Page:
When he lived in Piedmont three decades ago, Joe Naso was a photographer and sports fan who would organize family trips to beaches to add to his family’s collection of antique bottles, according to someone who was childhood friends with accused serial killer's sons.
Naso, now accused of the murders of four Northern California women from the 1970s through the 1990s, lived in a house on Oakland Avenue, near the busy intersection of Grand Avenue in Piedmont, in the late 1970s and early 1980s.
One gets a sense of the family back then—Judy and Joe Naso and their sons, David and Charlie — in an interview with a childhood friend of David’s. That friend asked for anonymity in granting interviews with Piedmont Patch.
The childhood friend is troubled by the news he has heard this month about Joe Naso and troubled that he has fallen out of touch with the family over the years.
“I’m worried about the family,” said the source.
on four counts of murder of women with alliterative names (the same letter beginning the first and last names); their bodies were found in Fairfax, Marin County; Port Costa, Contra Costa County; and two in Yuba County. The Marin County case involved Roxene Roggasch, an 18-year-old Oakland woman whose body was found on Jan. 11, 1977, in Fairfax.
Marin County deputies arrested Naso April 11 at the El Dorado County Jail as he was being released on a probation violation in South Lake Tahoe.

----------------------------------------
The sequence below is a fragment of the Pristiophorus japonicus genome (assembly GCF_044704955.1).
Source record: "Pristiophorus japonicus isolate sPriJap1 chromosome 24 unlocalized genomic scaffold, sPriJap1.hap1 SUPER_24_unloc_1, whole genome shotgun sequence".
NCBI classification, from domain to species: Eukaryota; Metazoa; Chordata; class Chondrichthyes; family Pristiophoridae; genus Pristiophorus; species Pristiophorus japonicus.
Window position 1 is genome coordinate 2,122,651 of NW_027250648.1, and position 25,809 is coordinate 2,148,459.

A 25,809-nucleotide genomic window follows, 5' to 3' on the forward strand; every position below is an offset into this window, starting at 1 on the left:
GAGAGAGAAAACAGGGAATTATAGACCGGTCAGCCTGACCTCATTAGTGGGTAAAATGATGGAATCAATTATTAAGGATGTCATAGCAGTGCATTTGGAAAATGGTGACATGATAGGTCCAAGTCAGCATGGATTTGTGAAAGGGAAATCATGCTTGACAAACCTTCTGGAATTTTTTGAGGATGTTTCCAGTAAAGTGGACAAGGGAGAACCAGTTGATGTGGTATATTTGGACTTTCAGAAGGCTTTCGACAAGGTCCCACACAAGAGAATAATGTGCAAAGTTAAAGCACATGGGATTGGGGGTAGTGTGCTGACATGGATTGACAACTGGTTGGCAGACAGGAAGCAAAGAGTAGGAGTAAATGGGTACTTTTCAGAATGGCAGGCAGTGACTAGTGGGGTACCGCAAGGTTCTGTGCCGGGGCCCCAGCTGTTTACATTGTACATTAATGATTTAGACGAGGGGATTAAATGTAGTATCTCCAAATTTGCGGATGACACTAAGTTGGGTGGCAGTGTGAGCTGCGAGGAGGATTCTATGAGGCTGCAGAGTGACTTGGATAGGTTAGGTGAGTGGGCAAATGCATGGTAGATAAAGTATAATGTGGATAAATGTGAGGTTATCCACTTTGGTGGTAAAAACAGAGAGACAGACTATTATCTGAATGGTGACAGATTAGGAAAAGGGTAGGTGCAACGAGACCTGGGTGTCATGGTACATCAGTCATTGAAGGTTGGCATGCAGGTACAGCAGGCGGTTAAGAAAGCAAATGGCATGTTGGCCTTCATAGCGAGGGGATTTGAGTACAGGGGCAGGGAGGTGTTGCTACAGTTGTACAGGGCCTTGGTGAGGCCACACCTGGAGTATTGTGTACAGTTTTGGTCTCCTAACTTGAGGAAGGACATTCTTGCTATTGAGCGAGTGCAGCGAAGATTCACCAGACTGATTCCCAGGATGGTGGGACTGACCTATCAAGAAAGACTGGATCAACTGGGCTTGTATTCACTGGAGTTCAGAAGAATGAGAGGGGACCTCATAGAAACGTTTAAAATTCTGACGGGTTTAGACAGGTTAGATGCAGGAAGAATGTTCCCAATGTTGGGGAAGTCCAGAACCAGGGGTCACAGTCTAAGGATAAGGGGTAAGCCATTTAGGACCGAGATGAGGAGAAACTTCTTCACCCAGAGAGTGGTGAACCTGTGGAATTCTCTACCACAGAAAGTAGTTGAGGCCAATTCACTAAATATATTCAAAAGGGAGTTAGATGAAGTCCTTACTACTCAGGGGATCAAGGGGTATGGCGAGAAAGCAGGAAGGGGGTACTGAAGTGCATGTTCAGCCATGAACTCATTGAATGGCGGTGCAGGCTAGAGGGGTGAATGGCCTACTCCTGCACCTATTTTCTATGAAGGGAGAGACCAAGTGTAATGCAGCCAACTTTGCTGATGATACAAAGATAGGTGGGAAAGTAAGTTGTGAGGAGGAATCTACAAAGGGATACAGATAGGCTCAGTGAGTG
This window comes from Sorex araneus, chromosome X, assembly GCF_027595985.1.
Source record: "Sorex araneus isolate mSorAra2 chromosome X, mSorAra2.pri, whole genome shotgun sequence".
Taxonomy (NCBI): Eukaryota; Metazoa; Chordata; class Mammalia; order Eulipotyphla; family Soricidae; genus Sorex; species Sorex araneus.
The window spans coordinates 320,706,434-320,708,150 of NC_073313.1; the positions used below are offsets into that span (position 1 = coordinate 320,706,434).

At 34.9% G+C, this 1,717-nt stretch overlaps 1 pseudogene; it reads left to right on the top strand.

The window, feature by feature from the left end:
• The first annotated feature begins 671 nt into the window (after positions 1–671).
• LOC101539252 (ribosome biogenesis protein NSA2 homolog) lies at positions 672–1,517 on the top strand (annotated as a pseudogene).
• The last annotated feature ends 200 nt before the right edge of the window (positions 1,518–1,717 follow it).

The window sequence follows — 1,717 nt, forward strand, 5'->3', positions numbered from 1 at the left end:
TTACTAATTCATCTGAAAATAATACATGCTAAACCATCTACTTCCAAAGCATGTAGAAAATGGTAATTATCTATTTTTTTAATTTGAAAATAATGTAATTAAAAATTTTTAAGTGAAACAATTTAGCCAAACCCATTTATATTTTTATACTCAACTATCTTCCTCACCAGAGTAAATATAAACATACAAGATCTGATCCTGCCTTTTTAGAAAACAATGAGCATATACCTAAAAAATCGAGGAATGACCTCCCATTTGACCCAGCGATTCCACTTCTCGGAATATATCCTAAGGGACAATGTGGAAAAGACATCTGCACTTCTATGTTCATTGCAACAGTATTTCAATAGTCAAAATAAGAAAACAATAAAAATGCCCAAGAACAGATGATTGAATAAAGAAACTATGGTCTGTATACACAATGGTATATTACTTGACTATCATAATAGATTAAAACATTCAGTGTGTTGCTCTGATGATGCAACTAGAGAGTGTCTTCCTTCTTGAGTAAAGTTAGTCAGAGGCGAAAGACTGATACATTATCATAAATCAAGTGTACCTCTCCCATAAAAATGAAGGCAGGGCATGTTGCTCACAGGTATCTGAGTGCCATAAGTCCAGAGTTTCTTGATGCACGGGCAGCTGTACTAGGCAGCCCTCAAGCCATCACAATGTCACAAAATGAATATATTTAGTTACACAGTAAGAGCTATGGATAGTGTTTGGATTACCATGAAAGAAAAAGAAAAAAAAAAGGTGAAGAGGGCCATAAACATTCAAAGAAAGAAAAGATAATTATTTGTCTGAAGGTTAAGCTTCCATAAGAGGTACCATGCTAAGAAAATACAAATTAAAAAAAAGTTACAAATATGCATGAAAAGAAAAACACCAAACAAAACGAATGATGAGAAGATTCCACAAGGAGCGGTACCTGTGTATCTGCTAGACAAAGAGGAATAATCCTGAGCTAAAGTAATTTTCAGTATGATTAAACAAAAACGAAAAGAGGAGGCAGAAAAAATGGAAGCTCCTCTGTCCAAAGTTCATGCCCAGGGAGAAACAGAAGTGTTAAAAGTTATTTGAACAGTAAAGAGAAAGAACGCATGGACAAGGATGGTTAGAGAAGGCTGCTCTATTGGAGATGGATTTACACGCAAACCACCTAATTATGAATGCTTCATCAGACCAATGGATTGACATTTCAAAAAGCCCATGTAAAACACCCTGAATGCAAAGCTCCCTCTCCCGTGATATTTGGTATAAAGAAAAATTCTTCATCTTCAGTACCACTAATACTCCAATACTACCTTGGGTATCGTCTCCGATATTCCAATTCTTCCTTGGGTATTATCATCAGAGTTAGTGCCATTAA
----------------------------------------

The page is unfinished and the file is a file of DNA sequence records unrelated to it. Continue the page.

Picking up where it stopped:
Naso apparently had no criminal record in Piedmont. Piedmont Police Chief John Hunt III said police had no record of contact with Naso. Hunt said the city had no unsolved homicides from that time.
The descriptions and quotes below come from a telephone and email interview of the Patch source, who lives out of state.
The source moved to a Piedmont house a couple of blocks away from the Nasos in the 1970s and was a classmate of David Naso at Beach Elementary School.
He said he never felt afraid of Joe Naso. “He was kind of passive … I never saw him lose his temper or yell at his kids … One thing that I remember that I thought was unusual is that David and Charlie would sometimes talk back to him and he would never discipline them.”
The source once accompanied the family on a trip to the beach (he thinks it was at Point Reyes) to dig for antique bottles for the family’s collection.
Joe Naso had a good sense of humor, the source remembers.
Joe Naso was not very athletic and would not play ball with the boys in the yard. However, they all liked to watch Oakland Raider games in the Naso home, and the source accompanied Joe and the boys to baseball card shows.
The source remembers Joe Naso showing him pictures he had taken of 1970s Oakland Raider running back Pete Banaszak and his family. The source did not know where Joe Naso had a photo studio.
Joe helped the boys film some scenes at Jack London Square in Oakland for a movie they were making.
Joe Naso had a bigger and stronger brother, Toby, who would come around occasionally and seemed to dominate Joe. The source thought Joe Naso had low self-esteem.
The Naso family used to attend St. Leo’s Roman Catholic Church near Piedmont Avenue.
The source thinks Joe and Judy got divorced around 1980. He remembers seeing Joe Naso in the parking lot of the Payless store in Rockridge around that time and Joe telling him that was working at Payless.
“I just can’t believe what I have been reading about him in the last week,” the source said.